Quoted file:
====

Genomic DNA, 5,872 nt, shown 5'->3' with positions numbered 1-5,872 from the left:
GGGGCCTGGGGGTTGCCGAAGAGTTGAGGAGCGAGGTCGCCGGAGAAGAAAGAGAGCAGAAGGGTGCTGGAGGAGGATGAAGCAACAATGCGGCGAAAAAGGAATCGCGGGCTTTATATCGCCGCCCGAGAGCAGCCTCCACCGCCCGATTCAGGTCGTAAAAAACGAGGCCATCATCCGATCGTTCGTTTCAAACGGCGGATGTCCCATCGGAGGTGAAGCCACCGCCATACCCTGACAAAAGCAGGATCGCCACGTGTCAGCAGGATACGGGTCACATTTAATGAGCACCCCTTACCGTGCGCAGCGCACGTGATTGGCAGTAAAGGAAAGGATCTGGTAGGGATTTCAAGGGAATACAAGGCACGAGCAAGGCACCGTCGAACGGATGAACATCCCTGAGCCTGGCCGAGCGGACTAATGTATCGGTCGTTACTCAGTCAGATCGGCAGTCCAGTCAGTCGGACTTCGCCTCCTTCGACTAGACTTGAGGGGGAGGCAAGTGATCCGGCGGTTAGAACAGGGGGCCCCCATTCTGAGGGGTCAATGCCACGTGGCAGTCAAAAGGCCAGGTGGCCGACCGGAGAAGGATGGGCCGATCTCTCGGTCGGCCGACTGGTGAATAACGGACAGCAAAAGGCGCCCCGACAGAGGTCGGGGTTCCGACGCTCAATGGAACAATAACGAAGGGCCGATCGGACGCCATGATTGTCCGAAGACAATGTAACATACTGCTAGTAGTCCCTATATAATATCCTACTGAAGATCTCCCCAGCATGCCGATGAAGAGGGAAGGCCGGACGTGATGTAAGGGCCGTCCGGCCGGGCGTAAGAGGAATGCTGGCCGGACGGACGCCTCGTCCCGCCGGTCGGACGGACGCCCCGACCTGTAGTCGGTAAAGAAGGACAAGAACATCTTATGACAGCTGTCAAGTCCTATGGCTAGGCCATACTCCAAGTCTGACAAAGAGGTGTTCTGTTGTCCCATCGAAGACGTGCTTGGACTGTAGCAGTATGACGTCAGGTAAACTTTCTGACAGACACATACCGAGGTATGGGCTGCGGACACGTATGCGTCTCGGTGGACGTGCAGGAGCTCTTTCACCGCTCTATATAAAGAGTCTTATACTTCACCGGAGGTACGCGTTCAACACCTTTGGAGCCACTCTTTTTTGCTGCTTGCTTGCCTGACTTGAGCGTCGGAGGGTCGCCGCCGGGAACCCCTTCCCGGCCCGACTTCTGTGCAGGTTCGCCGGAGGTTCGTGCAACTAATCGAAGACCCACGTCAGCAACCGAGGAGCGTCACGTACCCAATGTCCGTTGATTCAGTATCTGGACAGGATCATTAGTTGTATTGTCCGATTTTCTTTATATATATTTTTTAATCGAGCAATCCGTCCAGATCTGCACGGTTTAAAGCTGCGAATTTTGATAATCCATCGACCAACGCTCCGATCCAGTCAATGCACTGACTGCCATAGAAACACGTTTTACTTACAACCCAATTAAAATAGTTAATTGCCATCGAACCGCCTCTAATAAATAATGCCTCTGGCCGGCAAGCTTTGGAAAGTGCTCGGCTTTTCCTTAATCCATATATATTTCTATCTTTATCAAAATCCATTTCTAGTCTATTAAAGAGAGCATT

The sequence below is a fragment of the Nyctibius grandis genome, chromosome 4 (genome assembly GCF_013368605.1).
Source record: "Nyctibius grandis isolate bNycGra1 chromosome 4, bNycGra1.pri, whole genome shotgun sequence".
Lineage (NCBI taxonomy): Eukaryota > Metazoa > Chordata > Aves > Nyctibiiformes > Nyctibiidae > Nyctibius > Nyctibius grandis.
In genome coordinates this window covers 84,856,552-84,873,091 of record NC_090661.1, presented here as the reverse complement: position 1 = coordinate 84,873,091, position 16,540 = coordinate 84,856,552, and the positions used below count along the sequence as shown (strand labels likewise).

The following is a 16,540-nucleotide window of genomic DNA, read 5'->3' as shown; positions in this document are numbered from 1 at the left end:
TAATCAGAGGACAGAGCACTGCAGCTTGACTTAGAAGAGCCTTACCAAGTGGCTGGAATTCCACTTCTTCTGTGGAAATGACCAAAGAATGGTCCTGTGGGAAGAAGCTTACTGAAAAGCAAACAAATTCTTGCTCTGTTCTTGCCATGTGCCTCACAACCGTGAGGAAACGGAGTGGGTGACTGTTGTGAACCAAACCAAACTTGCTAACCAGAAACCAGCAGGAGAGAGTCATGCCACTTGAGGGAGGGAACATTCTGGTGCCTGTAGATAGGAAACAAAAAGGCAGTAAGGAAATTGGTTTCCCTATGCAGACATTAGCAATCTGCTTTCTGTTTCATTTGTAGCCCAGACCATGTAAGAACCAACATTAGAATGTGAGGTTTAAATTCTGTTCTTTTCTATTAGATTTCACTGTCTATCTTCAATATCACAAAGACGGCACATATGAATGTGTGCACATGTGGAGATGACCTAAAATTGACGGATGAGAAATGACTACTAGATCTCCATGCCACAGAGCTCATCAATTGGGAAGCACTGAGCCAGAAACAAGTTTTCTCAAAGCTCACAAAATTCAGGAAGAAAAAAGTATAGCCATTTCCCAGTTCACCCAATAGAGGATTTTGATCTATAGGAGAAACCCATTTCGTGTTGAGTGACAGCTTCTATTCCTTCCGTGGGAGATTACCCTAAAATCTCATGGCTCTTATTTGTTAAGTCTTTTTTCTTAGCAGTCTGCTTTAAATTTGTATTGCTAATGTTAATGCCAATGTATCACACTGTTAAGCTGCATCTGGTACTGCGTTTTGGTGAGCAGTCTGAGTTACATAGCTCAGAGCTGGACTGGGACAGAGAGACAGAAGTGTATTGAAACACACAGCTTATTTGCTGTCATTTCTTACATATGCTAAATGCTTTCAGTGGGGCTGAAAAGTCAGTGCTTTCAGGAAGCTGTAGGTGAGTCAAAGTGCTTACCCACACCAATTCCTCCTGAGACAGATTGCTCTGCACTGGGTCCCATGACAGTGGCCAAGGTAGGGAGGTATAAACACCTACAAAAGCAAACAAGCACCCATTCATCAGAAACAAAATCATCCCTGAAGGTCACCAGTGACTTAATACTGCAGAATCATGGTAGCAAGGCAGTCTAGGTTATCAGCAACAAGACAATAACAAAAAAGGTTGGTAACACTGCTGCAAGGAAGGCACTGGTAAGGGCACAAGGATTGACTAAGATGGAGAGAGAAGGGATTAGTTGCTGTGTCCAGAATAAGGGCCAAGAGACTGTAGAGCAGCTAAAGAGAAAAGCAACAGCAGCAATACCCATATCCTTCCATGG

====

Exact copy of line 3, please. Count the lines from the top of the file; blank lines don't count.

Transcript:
The sequence below is a fragment of the Nyctibius grandis genome, chromosome 4 (genome assembly GCF_013368605.1).